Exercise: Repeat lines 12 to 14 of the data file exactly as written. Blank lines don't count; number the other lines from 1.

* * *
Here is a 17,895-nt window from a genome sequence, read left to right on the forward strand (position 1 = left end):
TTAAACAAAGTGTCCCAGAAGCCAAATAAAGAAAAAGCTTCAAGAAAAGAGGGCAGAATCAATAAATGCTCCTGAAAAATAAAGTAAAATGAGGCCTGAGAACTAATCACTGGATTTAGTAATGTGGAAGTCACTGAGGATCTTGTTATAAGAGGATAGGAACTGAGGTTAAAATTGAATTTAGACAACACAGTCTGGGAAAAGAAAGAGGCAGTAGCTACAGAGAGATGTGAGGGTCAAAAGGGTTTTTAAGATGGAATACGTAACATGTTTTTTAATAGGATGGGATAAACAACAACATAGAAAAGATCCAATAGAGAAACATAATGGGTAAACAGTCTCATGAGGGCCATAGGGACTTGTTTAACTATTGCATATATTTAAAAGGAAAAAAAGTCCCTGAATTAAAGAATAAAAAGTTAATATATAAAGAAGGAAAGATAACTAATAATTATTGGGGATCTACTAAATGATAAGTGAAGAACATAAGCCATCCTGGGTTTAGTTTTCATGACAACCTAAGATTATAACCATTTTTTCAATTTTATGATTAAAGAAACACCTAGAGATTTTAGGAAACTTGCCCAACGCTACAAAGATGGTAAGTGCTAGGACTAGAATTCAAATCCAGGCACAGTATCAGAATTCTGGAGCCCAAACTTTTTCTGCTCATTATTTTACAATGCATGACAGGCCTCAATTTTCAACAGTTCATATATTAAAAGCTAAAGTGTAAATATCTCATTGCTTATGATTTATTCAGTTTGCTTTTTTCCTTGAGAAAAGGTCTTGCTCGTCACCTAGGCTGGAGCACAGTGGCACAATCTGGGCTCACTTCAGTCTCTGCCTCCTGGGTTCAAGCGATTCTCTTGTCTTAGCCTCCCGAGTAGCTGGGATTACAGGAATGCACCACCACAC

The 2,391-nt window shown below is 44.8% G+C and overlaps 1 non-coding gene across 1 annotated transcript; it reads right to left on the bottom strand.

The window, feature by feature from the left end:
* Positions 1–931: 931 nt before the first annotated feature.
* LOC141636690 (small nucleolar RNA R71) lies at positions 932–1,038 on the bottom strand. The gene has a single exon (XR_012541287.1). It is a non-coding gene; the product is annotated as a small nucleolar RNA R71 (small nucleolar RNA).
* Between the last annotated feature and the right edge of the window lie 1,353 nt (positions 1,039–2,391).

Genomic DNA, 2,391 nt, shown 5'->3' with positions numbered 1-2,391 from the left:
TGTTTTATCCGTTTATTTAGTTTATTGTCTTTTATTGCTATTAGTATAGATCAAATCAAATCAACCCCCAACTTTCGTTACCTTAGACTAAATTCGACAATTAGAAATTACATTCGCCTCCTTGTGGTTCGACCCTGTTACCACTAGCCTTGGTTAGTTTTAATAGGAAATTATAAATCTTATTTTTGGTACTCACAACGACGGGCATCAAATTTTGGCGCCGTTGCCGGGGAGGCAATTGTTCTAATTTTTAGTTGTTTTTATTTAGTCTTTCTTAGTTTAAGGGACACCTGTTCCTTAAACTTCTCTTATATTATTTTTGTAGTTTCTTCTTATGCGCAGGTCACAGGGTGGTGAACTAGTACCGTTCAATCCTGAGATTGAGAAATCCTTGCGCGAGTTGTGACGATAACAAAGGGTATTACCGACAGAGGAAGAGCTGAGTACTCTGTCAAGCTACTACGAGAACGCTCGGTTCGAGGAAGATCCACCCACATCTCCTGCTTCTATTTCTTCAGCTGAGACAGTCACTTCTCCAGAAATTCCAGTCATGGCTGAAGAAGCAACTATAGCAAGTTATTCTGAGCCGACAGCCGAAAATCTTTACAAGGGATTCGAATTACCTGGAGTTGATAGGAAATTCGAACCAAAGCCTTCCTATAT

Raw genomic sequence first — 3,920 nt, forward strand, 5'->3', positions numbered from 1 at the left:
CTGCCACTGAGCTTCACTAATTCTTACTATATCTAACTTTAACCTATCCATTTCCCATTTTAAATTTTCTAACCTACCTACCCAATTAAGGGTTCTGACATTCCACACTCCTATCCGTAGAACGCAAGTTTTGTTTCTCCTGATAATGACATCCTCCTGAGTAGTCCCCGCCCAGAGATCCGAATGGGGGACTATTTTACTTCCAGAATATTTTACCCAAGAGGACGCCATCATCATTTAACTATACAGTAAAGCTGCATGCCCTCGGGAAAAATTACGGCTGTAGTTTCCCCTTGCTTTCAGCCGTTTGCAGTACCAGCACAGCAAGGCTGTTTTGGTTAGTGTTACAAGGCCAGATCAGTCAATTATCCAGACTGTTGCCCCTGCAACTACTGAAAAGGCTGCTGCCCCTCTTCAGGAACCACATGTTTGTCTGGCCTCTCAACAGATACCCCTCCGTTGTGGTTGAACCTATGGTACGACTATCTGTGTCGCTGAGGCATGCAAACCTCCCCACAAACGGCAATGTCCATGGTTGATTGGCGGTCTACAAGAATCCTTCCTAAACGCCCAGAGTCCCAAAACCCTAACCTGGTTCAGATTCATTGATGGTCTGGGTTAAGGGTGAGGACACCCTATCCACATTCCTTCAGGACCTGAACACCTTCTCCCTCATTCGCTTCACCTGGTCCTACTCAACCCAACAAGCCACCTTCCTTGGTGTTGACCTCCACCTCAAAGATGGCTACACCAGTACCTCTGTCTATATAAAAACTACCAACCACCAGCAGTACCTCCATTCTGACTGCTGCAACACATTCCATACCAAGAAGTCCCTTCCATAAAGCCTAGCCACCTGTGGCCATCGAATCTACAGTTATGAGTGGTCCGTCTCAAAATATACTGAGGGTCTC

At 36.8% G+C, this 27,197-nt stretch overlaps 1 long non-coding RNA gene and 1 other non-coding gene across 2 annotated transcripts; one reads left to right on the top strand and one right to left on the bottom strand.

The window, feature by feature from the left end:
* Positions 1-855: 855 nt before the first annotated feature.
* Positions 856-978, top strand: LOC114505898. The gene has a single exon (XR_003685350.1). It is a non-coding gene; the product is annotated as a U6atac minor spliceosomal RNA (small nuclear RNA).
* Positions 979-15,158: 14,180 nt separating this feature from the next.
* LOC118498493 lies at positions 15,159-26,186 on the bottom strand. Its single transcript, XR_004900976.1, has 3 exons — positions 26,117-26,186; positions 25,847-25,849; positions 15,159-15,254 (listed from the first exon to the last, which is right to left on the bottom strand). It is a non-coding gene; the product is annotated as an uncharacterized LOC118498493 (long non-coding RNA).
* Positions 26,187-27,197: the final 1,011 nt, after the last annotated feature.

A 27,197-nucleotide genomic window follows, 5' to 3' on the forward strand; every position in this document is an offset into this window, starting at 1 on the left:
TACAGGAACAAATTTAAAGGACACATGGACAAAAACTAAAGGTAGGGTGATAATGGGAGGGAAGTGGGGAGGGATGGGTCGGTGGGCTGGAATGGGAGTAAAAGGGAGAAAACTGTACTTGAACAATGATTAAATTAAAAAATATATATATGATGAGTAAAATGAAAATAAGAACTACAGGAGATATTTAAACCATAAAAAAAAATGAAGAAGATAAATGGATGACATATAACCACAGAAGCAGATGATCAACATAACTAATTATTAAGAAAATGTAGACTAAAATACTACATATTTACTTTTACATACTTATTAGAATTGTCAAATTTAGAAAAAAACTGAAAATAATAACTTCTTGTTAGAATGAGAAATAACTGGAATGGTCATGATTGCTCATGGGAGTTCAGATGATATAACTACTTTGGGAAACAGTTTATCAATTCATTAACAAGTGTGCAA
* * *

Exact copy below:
At 36.8% G+C, this 27,197-nt stretch overlaps 1 long non-coding RNA gene and 1 other non-coding gene across 2 annotated transcripts; one reads left to right on the top strand and one right to left on the bottom strand.

The window, feature by feature from the left end:
* Positions 1-855: 855 nt before the first annotated feature.